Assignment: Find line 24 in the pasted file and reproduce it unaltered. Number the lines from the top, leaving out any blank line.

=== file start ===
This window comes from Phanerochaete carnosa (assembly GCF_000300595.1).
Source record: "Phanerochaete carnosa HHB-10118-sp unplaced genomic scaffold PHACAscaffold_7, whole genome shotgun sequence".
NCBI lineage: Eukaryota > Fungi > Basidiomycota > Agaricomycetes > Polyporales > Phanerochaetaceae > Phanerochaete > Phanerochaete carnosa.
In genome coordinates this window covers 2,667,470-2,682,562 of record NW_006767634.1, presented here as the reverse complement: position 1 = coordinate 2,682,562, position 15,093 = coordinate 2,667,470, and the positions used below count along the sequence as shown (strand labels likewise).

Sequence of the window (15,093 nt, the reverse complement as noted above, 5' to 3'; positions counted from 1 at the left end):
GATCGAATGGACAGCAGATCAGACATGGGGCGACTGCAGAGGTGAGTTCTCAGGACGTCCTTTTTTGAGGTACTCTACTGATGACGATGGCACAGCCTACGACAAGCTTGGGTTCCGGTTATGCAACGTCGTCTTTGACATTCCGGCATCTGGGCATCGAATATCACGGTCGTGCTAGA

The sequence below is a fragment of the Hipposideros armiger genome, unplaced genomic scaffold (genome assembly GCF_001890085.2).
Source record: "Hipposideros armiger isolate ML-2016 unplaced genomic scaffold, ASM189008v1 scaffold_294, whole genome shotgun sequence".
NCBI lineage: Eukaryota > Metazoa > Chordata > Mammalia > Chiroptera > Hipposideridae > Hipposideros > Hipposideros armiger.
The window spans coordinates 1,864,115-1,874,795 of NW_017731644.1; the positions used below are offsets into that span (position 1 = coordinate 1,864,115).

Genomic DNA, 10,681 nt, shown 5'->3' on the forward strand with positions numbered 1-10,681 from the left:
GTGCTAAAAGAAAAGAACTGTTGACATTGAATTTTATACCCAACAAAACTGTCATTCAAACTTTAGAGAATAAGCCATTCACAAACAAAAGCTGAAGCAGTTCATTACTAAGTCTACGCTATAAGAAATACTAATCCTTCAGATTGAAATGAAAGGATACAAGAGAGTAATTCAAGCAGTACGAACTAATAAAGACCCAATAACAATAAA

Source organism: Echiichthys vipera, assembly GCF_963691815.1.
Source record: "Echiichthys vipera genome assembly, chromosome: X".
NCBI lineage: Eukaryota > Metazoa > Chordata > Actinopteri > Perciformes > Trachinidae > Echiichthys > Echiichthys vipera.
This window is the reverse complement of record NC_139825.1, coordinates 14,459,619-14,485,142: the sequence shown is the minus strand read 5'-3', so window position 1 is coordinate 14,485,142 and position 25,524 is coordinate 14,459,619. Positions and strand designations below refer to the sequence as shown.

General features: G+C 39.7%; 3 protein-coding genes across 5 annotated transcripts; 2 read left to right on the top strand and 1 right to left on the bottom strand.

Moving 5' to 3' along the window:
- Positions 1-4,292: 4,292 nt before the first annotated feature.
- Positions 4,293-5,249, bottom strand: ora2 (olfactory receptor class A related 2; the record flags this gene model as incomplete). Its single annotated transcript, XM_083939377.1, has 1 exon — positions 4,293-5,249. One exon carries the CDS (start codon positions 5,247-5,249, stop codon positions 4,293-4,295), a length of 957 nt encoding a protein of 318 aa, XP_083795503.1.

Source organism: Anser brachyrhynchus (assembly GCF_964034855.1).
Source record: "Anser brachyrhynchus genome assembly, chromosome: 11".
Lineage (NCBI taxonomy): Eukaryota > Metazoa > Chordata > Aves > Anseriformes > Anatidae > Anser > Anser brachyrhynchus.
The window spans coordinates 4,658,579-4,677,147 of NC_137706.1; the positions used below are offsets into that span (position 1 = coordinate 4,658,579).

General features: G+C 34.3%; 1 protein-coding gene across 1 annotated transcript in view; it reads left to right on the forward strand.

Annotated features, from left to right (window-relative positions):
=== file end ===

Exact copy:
The window spans coordinates 4,658,579-4,677,147 of NC_137706.1; the positions used below are offsets into that span (position 1 = coordinate 4,658,579).